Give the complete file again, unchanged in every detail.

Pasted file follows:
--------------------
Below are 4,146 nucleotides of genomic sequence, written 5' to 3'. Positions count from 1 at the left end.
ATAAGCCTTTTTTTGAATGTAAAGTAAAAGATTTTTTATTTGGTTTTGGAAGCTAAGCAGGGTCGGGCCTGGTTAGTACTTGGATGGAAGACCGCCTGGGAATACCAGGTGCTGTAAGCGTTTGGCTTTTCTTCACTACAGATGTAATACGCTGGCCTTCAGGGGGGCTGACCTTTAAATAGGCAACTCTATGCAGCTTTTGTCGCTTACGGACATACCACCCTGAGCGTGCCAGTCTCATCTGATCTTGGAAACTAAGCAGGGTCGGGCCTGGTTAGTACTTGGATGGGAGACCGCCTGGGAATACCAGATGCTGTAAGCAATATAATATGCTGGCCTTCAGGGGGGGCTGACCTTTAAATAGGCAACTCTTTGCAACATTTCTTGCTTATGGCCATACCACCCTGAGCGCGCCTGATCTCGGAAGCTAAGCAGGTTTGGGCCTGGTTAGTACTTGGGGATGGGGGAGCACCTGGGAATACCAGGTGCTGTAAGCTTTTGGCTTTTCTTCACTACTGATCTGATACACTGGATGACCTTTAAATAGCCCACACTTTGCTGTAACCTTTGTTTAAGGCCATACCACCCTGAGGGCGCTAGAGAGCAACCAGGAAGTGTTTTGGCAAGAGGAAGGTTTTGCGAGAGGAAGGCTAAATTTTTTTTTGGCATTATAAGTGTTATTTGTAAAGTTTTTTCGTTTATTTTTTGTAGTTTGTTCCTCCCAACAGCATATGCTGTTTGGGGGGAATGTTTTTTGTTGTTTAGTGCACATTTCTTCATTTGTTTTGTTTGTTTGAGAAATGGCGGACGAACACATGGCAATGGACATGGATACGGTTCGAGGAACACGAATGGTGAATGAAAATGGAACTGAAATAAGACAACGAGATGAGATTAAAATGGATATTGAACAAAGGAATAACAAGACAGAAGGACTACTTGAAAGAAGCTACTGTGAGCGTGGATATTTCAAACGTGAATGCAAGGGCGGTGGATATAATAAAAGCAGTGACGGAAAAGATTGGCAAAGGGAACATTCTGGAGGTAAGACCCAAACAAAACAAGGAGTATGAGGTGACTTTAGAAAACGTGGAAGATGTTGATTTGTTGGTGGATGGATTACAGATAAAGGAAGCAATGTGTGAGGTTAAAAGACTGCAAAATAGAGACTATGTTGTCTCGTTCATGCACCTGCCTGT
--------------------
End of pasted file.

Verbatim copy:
Below are 4,146 nucleotides of genomic sequence, written 5' to 3'. Positions count from 1 at the left end.
ATAAGCCTTTTTTTGAATGTAAAGTAAAAGATTTTTTATTTGGTTTTGGAAGCTAAGCAGGGTCGGGCCTGGTTAGTACTTGGATGGAAGACCGCCTGGGAATACCAGGTGCTGTAAGCGTTTGGCTTTTCTTCACTACAGATGTAATACGCTGGCCTTCAGGGGGGCTGACCTTTAAATAGGCAACTCTATGCAGCTTTTGTCGCTTACGGACATACCACCCTGAGCGTGCCAGTCTCATCTGATCTTGGAAACTAAGCAGGGTCGGGCCTGGTTAGTACTTGGATGGGAGACCGCCTGGGAATACCAGATGCTGTAAGCAATATAATATGCTGGCCTTCAGGGGGGGCTGACCTTTAAATAGGCAACTCTTTGCAACATTTCTTGCTTATGGCCATACCACCCTGAGCGCGCCTGATCTCGGAAGCTAAGCAGGTTTGGGCCTGGTTAGTACTTGGGGATGGGGGAGCACCTGGGAATACCAGGTGCTGTAAGCTTTTGGCTTTTCTTCACTACTGATCTGATACACTGGATGACCTTTAAATAGCCCACACTTTGCTGTAACCTTTGTTTAAGGCCATACCACCCTGAGGGCGCTAGAGAGCAACCAGGAAGTGTTTTGGCAAGAGGAAGGTTTTGCGAGAGGAAGGCTAAATTTTTTTTTGGCATTATAAGTGTTATTTGTAAAGTTTTTTCGTTTATTTTTTGTAGTTTGTTCCTCCCAACAGCATATGCTGTTTGGGGGGAATGTTTTTTGTTGTTTAGTGCACATTTCTTCATTTGTTTTGTTTGTTTGAGAAATGGCGGACGAACACATGGCAATGGACATGGATACGGTTCGAGGAACACGAATGGTGAATGAAAATGGAACTGAAATAAGACAACGAGATGAGATTAAAATGGATATTGAACAAAGGAATAACAAGACAGAAGGACTACTTGAAAGAAGCTACTGTGAGCGTGGATATTTCAAACGTGAATGCAAGGGCGGTGGATATAATAAAAGCAGTGACGGAAAAGATTGGCAAAGGGAACATTCTGGAGGTAAGACCCAAACAAAACAAGGAGTATGAGGTGACTTTAGAAAACGTGGAAGATGTTGATTTGTTGGTGGATGGATTACAGATAAAGGAAGCAATGTGTGAGGTTAAAAGACTGCAAAATAGAGACTATGTTGTCTCGTTCATGCACCTGCCTGT